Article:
Saturday, 4 February 2012

The Truth About VQA

When you are looking a at wine in the LCBO, or anywhere else for that matter, and you see that VQA logo on a bottle of wine and what does it mean?

For many of you it may be a bit of reassurance that the wine will be a least of a good quality in nature. Right?

Before I answer the question, let me give you some more background.

VQA in Ontario is a regional or Appellation system that clearly identifies that areas in Ontario where wines are produces. VQA also has some requirements on the varietal and contents to make a VQA wine.

There are 4 main regions in Ontario when it comes to VQA. Peele Island, Lake Erie North Shore, Niagara Peninsula, and Prince Edward County. For a detailed map take a look here.

VQA also has an operating committee that consists of 12 members that represent all the wineries in Ontario, from small to large. This committee basically decides how the wine industry in Ontario works, or at least to make a VQA wine.

There is also a list requirements on wine standards that must be met to be designated as a VQA wine.
From the type of bottle, no addition of water, accurate labels and 100% Ontario grown grapes.

Every VQA wine meets the following standard:

  • Wine must be made from 100% fresh Ontario grown grapes — no concentrates are permitted - Grapes used must meet a quality standard for each variety (measured by natural sugar content in the ripe grapes)
  • No water can be added in the winemaking process
  • Labels must be truthful and accurately represent the wine in the bottle
  • All wines except for sparkling wines must be vintage dated and meet vintage requirements
  • All wines must be packaged in glass bottles with cork, synthetic or approved screwcap closures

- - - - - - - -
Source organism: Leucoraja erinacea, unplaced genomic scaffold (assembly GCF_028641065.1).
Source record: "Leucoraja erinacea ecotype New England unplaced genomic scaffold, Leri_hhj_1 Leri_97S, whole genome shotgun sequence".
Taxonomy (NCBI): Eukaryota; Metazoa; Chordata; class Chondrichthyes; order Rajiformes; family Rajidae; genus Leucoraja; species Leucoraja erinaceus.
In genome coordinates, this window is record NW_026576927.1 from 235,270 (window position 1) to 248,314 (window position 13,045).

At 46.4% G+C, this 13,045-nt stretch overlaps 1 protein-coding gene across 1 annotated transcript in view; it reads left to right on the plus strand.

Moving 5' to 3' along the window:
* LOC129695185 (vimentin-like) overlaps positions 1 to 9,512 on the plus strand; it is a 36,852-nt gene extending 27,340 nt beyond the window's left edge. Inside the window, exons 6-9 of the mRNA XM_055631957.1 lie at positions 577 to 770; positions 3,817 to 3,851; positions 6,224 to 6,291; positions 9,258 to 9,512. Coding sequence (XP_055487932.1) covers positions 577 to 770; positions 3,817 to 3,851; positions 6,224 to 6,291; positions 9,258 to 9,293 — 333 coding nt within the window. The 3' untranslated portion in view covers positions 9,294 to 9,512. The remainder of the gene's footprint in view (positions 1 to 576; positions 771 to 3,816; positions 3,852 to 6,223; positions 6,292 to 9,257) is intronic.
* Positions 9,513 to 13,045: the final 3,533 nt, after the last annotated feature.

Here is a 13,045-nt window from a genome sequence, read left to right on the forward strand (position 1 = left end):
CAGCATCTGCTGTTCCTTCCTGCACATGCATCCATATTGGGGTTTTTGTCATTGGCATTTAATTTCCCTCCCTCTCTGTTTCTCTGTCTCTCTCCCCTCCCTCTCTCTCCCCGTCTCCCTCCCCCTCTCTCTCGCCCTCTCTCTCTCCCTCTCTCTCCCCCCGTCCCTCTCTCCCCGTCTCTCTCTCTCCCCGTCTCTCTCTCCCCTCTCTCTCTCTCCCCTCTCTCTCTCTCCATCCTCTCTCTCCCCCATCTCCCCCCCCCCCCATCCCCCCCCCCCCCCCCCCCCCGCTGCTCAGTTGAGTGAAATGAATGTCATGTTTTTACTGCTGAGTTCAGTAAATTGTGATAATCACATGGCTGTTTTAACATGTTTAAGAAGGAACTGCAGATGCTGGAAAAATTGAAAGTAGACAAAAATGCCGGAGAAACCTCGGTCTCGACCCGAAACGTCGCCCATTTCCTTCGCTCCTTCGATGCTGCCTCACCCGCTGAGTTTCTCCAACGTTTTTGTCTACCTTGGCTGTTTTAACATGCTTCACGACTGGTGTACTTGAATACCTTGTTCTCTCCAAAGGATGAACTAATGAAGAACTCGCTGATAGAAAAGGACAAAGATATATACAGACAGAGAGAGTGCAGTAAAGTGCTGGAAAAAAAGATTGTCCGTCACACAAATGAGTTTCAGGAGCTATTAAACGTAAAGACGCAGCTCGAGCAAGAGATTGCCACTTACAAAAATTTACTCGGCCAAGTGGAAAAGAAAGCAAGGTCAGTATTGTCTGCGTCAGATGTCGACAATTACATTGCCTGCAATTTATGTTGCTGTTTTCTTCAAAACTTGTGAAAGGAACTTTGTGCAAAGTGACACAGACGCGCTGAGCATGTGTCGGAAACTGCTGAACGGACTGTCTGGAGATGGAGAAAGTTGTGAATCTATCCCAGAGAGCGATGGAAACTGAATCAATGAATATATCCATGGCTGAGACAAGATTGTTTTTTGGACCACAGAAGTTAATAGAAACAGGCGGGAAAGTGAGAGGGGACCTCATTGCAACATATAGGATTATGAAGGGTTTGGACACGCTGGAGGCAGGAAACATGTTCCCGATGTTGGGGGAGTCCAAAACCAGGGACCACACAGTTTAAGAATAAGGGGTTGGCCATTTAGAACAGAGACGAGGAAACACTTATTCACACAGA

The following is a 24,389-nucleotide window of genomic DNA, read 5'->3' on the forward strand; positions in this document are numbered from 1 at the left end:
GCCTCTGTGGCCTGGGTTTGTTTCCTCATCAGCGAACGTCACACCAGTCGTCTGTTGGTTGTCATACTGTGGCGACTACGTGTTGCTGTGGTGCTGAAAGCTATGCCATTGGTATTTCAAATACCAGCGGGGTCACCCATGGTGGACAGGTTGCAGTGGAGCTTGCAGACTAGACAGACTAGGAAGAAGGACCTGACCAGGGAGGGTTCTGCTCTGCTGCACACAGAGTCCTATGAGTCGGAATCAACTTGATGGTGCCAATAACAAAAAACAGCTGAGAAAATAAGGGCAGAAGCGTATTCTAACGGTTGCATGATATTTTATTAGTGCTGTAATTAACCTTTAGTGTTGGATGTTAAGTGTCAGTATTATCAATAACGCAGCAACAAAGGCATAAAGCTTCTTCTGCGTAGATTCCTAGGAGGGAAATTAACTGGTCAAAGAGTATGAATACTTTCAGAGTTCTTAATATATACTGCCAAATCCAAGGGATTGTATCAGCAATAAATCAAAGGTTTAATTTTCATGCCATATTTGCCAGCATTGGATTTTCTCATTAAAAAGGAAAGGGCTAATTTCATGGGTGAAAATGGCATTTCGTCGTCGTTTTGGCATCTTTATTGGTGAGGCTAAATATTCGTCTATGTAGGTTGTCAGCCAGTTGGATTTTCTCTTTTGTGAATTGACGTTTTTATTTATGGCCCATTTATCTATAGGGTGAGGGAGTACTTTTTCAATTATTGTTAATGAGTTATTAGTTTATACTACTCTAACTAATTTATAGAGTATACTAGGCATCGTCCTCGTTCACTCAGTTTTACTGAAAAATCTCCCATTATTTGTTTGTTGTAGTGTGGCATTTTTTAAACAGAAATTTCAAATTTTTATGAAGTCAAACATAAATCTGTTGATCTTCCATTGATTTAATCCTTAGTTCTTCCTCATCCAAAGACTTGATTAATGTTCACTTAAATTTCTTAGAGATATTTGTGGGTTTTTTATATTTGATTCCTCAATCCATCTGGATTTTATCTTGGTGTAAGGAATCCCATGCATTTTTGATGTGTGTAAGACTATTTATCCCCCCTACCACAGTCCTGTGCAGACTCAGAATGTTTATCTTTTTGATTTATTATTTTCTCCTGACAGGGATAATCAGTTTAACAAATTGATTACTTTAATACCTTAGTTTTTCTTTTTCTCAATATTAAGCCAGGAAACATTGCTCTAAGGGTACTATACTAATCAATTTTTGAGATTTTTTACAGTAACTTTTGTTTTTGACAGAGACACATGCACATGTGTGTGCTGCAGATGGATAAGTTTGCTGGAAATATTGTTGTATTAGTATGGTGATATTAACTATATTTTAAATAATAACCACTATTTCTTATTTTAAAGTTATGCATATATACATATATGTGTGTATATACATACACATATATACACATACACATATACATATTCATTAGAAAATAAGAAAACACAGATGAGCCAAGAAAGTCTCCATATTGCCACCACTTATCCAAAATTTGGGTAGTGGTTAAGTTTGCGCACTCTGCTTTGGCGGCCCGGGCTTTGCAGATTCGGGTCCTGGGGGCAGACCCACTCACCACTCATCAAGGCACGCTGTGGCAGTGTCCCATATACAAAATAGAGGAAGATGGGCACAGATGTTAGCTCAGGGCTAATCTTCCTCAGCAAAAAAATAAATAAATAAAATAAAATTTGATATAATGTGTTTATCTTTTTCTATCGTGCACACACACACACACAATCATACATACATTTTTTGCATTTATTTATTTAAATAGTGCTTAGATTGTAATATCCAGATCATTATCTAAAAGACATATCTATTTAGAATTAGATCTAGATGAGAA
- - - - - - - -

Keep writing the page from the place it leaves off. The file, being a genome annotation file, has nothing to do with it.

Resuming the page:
• All finished wines are evaluated by an expert taste panel and a laboratory analysis and must meet minimum quality standards before release

In addition, regulations establish detailed standards for specific claims of origin and for each individual style and type of wine. Wine-making standards are described in full in regulations made under the VQA Act.

There are a lot more details about VQA that I won't get into. I'll let you learn more about it from their website.

So back to my original question. If an Ontario wine is a VQA wine, does that make it a good quality wine?

The short answer is NO.

Just because an Ontario wine is labeled VQA, it doesn't make it good. This is just like the many wines from other countries that have been labeled according to their country's system, such as AOC in France and DOC in Italy that aren't good.

Please don't get me wrong, there are many wines in Ontario that have come a long way since they started in the industry, but there is still a long way to go.

I do drink Ontario wines. I am very specific on where they come from, and how they are produced. We could be a leader in the world market and are in some areas, such as Ice Wine. There really isn't a country that can compete with us on that one. We are in Canada after all!

I do say keep drinking Ontario wines, but be specific. Find the good producers and support them. This will hopefully get the message that the others need to pull up there socks.

Enjoy a glass.


  1. Excellent post! Very much worth reading for all wine drinkers.

  2. Thanks so much and thanks for reading!


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